Productivity expert Barbara Hemphill cites an Accenture study that found middle managers spending two hours a day searching for information, half of which turns out to be of no value (and that was three years ago!). Today, I don’t know a single direct marketer -- a single person, actually -- who isn’t overwhelmed.
The following tactics have helped me cope over the last few months:
1. File incoming email to folders. As an editor in the direct marketing field, I need to read every notable industry publication and blog. BUT, I can’t afford the distraction of messages invading my inbox. To cope, I set up filters to hide my mail before I see it. Especially useful has been my “electronic newsletters folder," which contains every e-newsletter, press release, blog or announcement related to the industry. About once a week I spend an hour inside that folder. Estimated time savings: ½-hour per day.
2. Tell laytr.com everything. Laytr.com is a free service from Oslo, Norway, that reminds me of every must-recall detail, large or small, personal or professional. This service says it’s in beta, but I’ve never had any reminder system – human or otherwise -- that is easier or more reliable. Laytr helps keep my inbox clean, too, because I set-up alerts for stuff I need to deal with, but can't right now. Estimated time savings: I can’t even estimate because peace of mind is priceless.
3. Hit delete. No matter how much I filter my email, the SPAM comes. I used to suppress my instinct to delete. No more. Delete, delete, delete. It’s fun. Estimated time savings: 20 minutes/day.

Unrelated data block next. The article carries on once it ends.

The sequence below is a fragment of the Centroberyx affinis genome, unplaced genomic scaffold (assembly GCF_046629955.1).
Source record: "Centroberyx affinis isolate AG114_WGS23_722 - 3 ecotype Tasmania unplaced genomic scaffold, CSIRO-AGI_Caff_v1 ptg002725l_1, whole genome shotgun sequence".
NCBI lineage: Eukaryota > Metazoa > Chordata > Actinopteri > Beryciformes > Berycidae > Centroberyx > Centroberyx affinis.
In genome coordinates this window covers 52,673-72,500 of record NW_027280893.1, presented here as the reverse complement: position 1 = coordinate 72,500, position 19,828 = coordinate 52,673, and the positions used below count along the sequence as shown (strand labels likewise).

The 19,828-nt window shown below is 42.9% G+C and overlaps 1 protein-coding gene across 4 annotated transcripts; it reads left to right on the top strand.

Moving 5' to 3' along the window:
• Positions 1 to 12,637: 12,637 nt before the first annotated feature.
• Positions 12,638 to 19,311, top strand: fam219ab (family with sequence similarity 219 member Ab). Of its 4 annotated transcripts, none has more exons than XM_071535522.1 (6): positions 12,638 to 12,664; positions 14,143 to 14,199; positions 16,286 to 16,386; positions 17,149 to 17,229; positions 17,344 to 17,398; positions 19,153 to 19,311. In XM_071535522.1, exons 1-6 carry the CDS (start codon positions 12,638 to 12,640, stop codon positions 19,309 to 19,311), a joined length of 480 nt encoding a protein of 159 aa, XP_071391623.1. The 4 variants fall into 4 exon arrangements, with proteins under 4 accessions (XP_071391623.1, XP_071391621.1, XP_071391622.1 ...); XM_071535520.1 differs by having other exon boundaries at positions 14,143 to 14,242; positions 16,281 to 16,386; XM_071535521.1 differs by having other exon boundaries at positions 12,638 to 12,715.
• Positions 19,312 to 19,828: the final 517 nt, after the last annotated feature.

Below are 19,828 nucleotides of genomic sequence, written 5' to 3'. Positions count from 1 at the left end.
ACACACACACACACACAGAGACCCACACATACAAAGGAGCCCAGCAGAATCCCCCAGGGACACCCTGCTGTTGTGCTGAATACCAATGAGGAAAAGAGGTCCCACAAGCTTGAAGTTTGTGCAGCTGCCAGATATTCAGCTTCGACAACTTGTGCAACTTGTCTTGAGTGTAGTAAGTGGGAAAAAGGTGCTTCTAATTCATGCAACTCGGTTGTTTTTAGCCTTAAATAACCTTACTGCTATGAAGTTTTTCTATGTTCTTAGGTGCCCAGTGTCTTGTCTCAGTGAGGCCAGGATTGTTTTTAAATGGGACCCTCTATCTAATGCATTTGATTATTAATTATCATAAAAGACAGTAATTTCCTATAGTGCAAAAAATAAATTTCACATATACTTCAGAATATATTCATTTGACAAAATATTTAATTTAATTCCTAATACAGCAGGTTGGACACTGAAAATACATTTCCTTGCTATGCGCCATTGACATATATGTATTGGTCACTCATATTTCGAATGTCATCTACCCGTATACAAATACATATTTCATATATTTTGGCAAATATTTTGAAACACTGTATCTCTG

4. Screen all phone calls. Vonage sends me an email that contains an audio file of every incoming phone message. This tells me who's called and why. Estimated time savings: 15 minutes/day.
5. Listen later. Online educational meetings and webinars are great, but they take an hour or two. Most of us can pick up the meat by registering ahead and downloading when a) we’re less busy; b) we’re in the mood to focus; c) we’re ready to take notes. Estimated time savings: 1 hour per week.
6. Contain news consumption to one online daily newspaper. The news summary allows me to scan the planetary zeitgeist first thing in the morning and/or go back later for details. Important headlines arrive as the news occurs. Estimated time savings: ½ hour per day (and YES, I miss reading -- and touching -- the full print newspaper).
7. Respect the 5x8. I have a 5x8 notebook beside my computer where I record everything … to-do, to-call, to-think-about, to-remember, to-follow-up-on, to-be-or-not-to-be. There is no question – ever. When I complete tasks, I check them off the list (very satisfying). I write down phone numbers, names, snippets of phone calls, ideas, concepts, working titles for articles, shopping lists, etc. When I have filled one page, I copy all the incompleted items to a new page and begin again. Estimated time savings: whatever I might have otherwise spent on mental health counseling.
8. Be less social. I’m not tweeting as frequently. I’m blogging fewer times per month. I visit the LinkedIn groups less often, so I cut my group memberships my 25%. My Facebook friends number 20. I did recently reactivate Quora. The information there is selective and intelligent and -- so far, unlike LinkedIn -- nobody is promoting anything. Apparently, such antisocial behavior mirrors a trend that Forrester reports: namely, that social behaviors have reached a plateau. Estimated time savings: 1 hour per day.
I sit in front of a computer most of the day. Your work life may be different. For example, if you’re on the road, I’m sure your smart phone is the essence of your work plan. If you’re moving around your office or plant, you have a different set of challenges. How are you coping?
-- scrubbed by Marketing Brillo